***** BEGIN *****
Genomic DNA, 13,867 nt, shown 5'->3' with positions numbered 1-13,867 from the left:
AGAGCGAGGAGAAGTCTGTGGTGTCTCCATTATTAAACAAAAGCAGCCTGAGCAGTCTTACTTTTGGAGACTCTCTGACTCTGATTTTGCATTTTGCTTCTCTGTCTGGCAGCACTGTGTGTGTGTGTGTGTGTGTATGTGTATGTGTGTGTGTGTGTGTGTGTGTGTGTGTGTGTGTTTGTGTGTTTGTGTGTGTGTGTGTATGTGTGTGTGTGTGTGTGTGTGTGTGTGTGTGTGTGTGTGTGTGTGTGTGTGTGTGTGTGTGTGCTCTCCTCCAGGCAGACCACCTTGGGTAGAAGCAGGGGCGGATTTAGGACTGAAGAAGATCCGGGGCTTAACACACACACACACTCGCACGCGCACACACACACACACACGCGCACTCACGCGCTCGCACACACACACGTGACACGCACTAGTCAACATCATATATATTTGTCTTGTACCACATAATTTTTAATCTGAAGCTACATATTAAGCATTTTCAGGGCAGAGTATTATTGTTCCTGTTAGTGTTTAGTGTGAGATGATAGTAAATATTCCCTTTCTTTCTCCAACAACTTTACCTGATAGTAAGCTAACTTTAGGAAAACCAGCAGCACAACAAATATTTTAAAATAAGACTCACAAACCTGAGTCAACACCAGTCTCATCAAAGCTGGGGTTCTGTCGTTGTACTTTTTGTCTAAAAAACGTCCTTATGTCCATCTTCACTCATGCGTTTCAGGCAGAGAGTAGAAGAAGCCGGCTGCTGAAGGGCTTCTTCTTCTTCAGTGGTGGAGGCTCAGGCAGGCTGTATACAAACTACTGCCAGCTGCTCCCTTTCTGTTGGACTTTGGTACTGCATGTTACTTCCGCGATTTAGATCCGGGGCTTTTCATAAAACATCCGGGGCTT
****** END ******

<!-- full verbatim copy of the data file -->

Genomic DNA, 13,867 nt, shown 5'->3' with positions numbered 1-13,867 from the left:
AGAGCGAGGAGAAGTCTGTGGTGTCTCCATTATTAAACAAAAGCAGCCTGAGCAGTCTTACTTTTGGAGACTCTCTGACTCTGATTTTGCATTTTGCTTCTCTGTCTGGCAGCACTGTGTGTGTGTGTGTGTGTGTATGTGTATGTGTGTGTGTGTGTGTGTGTGTGTGTGTGTGTGTTTGTGTGTTTGTGTGTGTGTGTGTATGTGTGTGTGTGTGTGTGTGTGTGTGTGTGTGTGTGTGTGTGTGTGTGTGTGTGTGTGTGTGTGCTCTCCTCCAGGCAGACCACCTTGGGTAGAAGCAGGGGCGGATTTAGGACTGAAGAAGATCCGGGGCTTAACACACACACACACTCGCACGCGCACACACACACACACACGCGCACTCACGCGCTCGCACACACACACGTGACACGCACTAGTCAACATCATATATATTTGTCTTGTACCACATAATTTTTAATCTGAAGCTACATATTAAGCATTTTCAGGGCAGAGTATTATTGTTCCTGTTAGTGTTTAGTGTGAGATGATAGTAAATATTCCCTTTCTTTCTCCAACAACTTTACCTGATAGTAAGCTAACTTTAGGAAAACCAGCAGCACAACAAATATTTTAAAATAAGACTCACAAACCTGAGTCAACACCAGTCTCATCAAAGCTGGGGTTCTGTCGTTGTACTTTTTGTCTAAAAAACGTCCTTATGTCCATCTTCACTCATGCGTTTCAGGCAGAGAGTAGAAGAAGCCGGCTGCTGAAGGGCTTCTTCTTCTTCAGTGGTGGAGGCTCAGGCAGGCTGTATACAAACTACTGCCAGCTGCTCCCTTTCTGTTGGACTTTGGTACTGCATGTTACTTCCGCGATTTAGATCCGGGGCTTTTCATAAAACATCCGGGGCTT